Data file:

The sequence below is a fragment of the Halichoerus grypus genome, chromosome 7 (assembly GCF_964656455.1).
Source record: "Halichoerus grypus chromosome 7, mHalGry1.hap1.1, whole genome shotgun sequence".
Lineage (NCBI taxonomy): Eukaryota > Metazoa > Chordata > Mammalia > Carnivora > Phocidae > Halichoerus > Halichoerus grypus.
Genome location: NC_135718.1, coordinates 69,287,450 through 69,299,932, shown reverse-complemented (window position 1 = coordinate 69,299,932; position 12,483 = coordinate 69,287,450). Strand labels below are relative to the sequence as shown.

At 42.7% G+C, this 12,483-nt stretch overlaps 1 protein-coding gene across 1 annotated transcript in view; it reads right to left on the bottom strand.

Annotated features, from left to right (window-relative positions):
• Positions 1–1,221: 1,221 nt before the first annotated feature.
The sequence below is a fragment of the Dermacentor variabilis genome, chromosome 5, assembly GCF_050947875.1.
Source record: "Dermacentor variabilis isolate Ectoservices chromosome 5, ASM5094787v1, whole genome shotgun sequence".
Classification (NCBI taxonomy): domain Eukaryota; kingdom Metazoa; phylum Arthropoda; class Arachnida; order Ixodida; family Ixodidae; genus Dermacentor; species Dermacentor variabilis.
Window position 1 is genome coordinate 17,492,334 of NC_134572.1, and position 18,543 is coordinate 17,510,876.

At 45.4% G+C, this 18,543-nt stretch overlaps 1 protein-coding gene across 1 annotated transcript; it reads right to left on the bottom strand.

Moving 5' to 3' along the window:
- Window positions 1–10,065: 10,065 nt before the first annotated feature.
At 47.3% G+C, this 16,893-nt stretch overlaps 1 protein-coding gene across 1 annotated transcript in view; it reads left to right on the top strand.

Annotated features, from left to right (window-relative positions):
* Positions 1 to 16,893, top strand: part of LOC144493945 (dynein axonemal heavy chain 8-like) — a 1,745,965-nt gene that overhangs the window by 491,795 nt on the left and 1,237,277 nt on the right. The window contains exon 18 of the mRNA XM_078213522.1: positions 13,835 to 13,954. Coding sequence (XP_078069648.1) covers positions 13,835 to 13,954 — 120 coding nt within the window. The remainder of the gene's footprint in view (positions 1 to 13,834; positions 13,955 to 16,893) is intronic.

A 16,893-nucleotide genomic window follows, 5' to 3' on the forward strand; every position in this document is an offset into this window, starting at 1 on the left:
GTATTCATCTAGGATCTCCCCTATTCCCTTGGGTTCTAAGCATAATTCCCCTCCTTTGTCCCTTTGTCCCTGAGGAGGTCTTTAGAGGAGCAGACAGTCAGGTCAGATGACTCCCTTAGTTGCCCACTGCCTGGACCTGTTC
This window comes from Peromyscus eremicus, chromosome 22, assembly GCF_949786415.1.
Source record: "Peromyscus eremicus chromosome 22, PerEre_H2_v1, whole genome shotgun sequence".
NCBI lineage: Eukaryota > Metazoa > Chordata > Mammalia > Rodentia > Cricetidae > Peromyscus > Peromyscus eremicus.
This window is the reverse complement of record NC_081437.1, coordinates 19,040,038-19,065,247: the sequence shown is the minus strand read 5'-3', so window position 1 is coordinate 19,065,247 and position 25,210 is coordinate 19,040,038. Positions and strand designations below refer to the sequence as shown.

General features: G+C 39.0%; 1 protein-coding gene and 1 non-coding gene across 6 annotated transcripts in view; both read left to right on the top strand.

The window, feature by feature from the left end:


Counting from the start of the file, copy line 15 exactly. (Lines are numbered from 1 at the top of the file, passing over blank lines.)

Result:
At 47.3% G+C, this 16,893-nt stretch overlaps 1 protein-coding gene across 1 annotated transcript in view; it reads left to right on the top strand.